Thermo Scientific Spectra Ultra Offers a Leap Forward for Advanced Materials Characterization
Thermo Fisher Scientific, the world leader in serving science, today unveiled the Thermo Scientific Spectra Ultra, a next-generation scanning transmission electron microscope ((S)TEM) that offers structural and chemical insight on a wide range of materials at atomic-scale resolution.
The new Spectra Ultra provides flexibility to optimize conditions for advanced imaging and analysis in minutes versus hours. To fast-track materials research and improve throughput, users can now rapidly adjust accelerating voltage with high stability. This enables investigation of an extended range of samples, minimizes beam damage and greatly reduces tool optimization overhead.
Thermo Scientific Spectra Ultra Offers includes a new energy-dispersive X-Ray (EDX) analysis system, the Thermo Scientific Ultra-X, with the largest detector area available in a commercially released (S)TEM. Combined with the new objective lens design, the EDX detector architecture makes it possible to capture X-Rays twice as fast as currently available commercial solutions, allowing the analysis of more beam-sensitive materials and samples with previously undetectably low concentrations of trace elements.
Spectra Ultra builds on the advancements already available in the Thermo Scientific Themis and Spectra platforms, removing complexity so users can obtain quality data at high resolutions.
“The Spectra Ultra, configured with Ultra-X, changes the game for both materials science researchers and semiconductor manufacturers. It can dramatically reduce beam damage by swiftly applying different accelerating voltages, and users will be able to detect light elements with even lower concentration,” said Rosy Lee, vice president of materials science at Thermo Fisher. “In addition, users can quickly image and analyze new and improved materials at increased resolutions, compared to other commercially available solutions.”
“As semiconductor manufacturers approach the physical limits of current process technologies, they are incrementally expanding their use of elements across the periodic table to find solutions that deliver the power, efficiency and performance required for emerging applications,” said Glyn Davies, vice president of semiconductor at Thermo Fisher. “The Spectra Ultra provides industry-leading (S)TEM analysis and characterization capabilities to assist them in meeting the demands for advanced material solutions.”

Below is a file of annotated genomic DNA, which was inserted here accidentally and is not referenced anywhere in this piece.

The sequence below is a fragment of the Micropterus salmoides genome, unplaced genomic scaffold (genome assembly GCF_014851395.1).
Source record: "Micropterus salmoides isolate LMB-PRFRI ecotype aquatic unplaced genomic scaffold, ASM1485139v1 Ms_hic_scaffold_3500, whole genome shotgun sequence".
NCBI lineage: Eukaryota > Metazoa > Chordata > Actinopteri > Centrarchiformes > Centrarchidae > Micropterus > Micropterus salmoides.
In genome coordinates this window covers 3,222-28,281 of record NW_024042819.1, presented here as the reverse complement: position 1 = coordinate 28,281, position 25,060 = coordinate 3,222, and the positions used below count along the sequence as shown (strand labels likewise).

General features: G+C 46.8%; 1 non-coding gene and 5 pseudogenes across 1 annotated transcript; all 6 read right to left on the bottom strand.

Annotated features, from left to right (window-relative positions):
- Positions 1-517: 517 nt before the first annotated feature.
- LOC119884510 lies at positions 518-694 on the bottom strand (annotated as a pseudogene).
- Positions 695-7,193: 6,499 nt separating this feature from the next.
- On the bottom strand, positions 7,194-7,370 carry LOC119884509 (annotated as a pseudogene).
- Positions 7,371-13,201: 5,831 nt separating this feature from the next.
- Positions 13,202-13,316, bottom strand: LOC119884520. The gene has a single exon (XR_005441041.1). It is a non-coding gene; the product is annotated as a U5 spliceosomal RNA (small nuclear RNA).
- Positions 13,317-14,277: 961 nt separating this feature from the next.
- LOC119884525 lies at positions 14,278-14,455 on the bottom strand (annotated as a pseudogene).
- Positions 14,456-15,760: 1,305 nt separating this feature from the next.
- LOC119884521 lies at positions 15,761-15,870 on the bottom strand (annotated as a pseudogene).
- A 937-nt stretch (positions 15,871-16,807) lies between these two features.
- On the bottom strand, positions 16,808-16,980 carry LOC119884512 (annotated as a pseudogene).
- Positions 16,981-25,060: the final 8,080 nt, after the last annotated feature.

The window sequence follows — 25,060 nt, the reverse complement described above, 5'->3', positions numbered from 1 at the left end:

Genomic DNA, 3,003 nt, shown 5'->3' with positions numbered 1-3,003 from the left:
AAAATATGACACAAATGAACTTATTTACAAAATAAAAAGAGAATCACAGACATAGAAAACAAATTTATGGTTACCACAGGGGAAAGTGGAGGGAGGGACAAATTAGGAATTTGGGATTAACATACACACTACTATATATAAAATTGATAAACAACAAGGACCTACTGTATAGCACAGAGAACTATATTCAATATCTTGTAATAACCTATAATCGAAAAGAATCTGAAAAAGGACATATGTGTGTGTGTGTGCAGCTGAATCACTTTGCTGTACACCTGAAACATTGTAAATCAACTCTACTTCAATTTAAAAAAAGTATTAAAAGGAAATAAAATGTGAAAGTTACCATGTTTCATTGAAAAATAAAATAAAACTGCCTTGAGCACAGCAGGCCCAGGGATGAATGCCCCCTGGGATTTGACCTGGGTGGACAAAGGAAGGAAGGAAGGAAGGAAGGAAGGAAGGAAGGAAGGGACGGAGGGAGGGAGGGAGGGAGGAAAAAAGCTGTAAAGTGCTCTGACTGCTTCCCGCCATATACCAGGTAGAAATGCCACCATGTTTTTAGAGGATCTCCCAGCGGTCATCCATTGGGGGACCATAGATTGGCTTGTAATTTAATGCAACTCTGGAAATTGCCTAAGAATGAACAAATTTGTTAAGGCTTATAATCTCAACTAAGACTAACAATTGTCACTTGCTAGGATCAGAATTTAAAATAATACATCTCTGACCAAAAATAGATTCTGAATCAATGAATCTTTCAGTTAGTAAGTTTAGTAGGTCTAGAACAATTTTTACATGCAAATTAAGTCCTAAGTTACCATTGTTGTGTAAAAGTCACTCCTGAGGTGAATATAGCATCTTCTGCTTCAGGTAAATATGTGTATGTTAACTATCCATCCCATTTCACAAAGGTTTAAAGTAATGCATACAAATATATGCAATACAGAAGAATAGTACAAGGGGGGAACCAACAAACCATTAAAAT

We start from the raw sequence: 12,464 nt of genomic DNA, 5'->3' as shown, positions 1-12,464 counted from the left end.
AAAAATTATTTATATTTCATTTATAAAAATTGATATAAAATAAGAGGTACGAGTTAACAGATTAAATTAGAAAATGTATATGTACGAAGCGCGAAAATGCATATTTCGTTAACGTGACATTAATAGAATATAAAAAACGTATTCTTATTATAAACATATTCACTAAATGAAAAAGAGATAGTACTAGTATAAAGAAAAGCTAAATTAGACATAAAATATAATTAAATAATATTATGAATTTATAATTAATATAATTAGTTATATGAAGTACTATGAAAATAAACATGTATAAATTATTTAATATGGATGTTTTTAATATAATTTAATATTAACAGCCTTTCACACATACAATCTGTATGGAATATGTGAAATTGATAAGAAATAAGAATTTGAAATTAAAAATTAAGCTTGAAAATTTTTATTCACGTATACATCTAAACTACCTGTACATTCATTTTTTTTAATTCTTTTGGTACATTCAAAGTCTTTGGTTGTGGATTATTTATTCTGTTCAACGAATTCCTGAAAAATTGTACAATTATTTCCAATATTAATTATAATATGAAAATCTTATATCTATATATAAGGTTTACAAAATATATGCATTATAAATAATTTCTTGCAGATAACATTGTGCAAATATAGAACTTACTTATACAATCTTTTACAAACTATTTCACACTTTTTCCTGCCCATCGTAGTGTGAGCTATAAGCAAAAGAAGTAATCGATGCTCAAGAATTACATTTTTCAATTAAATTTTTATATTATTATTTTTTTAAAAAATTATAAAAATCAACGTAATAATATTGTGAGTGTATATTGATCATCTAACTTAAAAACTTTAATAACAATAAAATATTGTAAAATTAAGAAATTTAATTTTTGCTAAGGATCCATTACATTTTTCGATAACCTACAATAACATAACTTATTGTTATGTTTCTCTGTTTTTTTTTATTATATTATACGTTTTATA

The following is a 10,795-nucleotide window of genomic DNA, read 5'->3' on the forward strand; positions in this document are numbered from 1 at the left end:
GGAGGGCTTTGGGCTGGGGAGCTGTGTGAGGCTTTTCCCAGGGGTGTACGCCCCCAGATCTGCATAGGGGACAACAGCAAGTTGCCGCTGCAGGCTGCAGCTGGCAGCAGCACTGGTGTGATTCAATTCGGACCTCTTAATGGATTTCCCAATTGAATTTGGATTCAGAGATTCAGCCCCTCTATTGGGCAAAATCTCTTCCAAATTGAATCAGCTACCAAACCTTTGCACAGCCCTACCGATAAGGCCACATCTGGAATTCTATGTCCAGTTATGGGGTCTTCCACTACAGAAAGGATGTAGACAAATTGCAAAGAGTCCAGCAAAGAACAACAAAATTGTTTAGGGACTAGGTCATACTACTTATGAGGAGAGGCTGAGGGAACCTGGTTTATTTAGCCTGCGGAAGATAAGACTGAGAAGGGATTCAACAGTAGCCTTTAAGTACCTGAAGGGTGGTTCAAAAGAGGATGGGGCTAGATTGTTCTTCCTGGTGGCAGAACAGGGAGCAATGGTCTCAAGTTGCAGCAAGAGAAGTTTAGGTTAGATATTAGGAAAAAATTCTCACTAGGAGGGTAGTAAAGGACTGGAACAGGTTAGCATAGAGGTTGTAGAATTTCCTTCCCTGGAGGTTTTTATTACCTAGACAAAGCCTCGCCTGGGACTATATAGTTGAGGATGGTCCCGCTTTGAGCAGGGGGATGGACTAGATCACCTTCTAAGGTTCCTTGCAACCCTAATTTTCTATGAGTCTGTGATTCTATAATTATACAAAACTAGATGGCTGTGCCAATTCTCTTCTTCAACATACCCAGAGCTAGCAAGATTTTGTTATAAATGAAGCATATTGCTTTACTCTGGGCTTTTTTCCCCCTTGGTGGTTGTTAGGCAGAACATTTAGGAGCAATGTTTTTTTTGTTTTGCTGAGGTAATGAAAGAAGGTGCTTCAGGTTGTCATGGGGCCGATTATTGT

New features of the Spectra Ultra (S)TEM include:
- A constant power lens and optics design enabling users to rapidly tune the instrument to the optimal voltage for their job.
- The Ultra-X EDX detector which halves the EDX mapping time and elemental concentrations previously undetectable on a commercially released system.
- Increased imaging sensitivity with the ability to measure single electrons, enabling the high-resolution characterization of soft materials.
- Atomic-level analysis for the fundamental development and improvement of materials.
- The optional super high brightness X-CFEG (Cold FEG) emitter that, when combined with the Spectra Ultra, delivers industry-leading imaging contrast and analytical capabilities.
These breakthrough technologies expand research possibilities for materials scientists. The minimal electron dose and time needed for EDX enables atomic-level analysis of beam-sensitive specimens. The flexibility to optimize imaging and analytical conditions in a single experiment means faster 3D characterization of both hard and soft materials within one sample, accelerating product development research. With increased throughput and detector collection efficiency, multiuser facilities can offer greater accessibility for a broad variety of projects.
The easy-to-use Spectra Ultra enables semiconductor researchers to analyze devices and structures quickly and more reliably. With the most powerful commercially released EDX system and instant switching of accelerating voltages, the Spectra Ultra facilitates the development of new memory and logic devices at advanced technology nodes.